In the July 6, 1966 edition of the Caymanian Weekly, a precursor of the Cayman Compass, Bodden Town correspondent Haig Bodden wrote:
“Mrs. Julia Cameron, fondly known as ‘Jule,’ died on Saturday, July 2.
“Born in the nineteenth century, she had lived to an age of over ninety years. For several years before her death she had been blind.
“Mrs. Julia, a most industrious lady, was an excellent shoemaker. She once owned horses, which for many years were the only means of transportation for the doctors and ministers visiting the eastern districts. Many people still remember the white mare which the Rev. Samuel Douse often rode.
“A quiet and persevering woman, Mrs. Julia was a regular attendee and communicant member of the now United Church in Bodden Town.
“Her surviving relatives in this district are her grandniece Carolee, Mrs. Dora Hislop and her daughters Carolyn, Meriel and Laurel, who deeply mourn her passing. She has lived with and been cared for and deeply loved by the Hislops for more than twenty years …
“The district of Bodden Town must be proud of the results of the Selection Examination published in the Caymanian Weekly last week, as three students from the Savannah School passed with flying colours. Anna Kareen Watler, Hewitson Watler and Minnie Eden were placed in Group One of the passes, i.e., they will each receive a full scholarship for his or her education at the Secondary Grammar School.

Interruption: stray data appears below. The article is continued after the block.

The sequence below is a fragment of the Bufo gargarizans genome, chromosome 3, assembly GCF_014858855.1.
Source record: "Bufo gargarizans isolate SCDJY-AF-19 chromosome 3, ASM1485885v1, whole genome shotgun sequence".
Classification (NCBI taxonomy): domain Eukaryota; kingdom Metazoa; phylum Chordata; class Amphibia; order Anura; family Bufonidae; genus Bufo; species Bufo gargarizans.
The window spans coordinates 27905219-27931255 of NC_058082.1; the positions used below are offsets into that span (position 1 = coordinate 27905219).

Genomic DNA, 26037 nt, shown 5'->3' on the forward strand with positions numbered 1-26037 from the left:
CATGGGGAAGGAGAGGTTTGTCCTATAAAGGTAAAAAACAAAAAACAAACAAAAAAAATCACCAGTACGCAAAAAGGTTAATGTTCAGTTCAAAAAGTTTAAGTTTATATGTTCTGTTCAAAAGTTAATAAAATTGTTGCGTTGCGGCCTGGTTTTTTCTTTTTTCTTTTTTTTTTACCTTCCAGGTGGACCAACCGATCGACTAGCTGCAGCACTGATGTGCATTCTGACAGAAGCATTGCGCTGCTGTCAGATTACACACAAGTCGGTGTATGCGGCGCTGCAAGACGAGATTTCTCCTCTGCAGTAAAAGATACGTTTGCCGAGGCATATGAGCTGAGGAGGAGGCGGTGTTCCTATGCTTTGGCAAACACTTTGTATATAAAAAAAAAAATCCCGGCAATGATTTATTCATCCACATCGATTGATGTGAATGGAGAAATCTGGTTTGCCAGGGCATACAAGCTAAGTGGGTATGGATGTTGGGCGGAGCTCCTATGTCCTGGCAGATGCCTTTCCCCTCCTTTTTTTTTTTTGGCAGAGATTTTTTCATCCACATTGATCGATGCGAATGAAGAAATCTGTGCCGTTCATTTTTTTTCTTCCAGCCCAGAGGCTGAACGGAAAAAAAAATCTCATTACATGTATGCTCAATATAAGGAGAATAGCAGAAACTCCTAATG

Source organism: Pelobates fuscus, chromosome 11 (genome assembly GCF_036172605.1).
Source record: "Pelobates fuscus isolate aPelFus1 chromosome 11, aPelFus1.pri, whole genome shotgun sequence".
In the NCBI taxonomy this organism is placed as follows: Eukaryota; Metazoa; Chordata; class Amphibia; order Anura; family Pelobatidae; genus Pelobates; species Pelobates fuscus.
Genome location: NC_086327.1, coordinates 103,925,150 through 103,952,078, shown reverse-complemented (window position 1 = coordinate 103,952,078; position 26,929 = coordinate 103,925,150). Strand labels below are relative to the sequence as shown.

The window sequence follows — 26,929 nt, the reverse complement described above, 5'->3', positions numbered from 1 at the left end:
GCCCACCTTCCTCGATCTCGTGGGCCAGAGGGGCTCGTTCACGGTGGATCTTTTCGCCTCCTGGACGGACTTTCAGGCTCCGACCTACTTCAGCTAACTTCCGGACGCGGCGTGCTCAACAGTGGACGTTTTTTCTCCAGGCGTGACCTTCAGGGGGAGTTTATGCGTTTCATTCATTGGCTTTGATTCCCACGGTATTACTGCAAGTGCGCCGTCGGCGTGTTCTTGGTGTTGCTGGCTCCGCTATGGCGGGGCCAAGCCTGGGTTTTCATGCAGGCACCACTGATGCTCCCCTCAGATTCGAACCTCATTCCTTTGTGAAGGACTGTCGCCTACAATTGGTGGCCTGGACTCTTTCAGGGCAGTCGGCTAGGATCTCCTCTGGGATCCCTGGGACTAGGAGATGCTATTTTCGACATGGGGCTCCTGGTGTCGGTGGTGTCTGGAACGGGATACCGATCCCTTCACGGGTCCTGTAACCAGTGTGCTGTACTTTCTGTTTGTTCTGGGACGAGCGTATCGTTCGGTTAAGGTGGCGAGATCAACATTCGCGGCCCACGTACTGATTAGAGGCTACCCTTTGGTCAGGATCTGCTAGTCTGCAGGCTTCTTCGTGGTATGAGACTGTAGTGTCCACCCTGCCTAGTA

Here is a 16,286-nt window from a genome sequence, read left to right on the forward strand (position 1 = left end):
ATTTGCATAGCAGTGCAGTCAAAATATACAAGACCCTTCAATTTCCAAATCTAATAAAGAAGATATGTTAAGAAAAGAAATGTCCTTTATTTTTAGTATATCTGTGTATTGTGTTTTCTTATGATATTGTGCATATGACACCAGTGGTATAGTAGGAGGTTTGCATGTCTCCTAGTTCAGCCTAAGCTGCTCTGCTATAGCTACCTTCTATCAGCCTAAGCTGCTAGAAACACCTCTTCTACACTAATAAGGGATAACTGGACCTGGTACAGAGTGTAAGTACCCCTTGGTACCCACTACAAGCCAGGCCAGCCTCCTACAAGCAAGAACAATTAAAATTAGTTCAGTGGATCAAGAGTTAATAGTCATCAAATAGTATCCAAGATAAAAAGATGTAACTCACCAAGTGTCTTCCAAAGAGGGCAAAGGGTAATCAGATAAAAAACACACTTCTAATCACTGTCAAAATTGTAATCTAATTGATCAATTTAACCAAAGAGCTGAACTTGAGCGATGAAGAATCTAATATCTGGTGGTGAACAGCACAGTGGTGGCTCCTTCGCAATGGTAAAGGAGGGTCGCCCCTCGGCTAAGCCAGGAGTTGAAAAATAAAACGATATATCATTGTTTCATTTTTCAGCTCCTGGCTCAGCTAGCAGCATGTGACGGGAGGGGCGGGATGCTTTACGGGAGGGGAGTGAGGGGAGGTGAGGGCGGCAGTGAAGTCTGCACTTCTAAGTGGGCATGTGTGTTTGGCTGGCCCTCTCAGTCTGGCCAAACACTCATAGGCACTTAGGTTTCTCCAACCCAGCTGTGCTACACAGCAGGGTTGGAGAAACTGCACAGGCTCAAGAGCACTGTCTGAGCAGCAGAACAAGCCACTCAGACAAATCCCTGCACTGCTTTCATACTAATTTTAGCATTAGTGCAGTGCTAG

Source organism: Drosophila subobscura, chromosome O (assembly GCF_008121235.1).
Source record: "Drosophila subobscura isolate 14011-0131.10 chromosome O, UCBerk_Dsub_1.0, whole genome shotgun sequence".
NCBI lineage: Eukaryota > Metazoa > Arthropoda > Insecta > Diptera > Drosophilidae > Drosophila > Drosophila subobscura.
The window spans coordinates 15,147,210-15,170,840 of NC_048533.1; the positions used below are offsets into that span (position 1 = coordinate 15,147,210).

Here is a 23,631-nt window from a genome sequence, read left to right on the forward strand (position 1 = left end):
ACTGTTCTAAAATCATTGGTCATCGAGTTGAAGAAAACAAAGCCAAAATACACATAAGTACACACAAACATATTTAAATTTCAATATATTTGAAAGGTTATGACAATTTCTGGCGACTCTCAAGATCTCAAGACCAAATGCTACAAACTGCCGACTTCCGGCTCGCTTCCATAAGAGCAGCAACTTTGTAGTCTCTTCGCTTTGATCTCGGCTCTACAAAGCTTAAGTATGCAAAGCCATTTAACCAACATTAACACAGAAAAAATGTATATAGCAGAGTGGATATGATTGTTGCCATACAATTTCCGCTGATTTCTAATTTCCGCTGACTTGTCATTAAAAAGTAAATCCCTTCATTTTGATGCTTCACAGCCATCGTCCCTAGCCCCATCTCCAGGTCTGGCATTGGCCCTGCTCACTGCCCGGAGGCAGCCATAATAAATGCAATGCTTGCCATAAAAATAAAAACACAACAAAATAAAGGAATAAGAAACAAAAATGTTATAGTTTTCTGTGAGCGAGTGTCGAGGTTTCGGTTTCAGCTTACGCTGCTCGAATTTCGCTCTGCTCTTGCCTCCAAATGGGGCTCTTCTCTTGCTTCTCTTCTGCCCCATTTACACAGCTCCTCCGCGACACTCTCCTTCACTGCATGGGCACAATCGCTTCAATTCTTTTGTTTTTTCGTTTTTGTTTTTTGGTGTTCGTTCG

“Last year, two other pupils from the Savannah School passed the Common Entrance Examination in Group One.
“These scholastic feats are all the more commendable when studied in conjunction with the conditions under which these children study. The school house at Savannah is undoubtedly the island’s worst classroom. A low, unlined corrugated roof makes the interior very hot. The noise of rain pounding on the iron stops all work. Having no glass windows or glass doors and no artificial light, it must be dark as a cave when the place has to be shut during the rains.
There are no screens to keep out the mosquitoes. There is no fence to protect the children from the traffic on the adjoining highway.
“Now for a little constructive criticism. A few truckloads of marl or sand could cover the small but rocky yard. A few sheets of masonite would be sufficient for a ceiling.”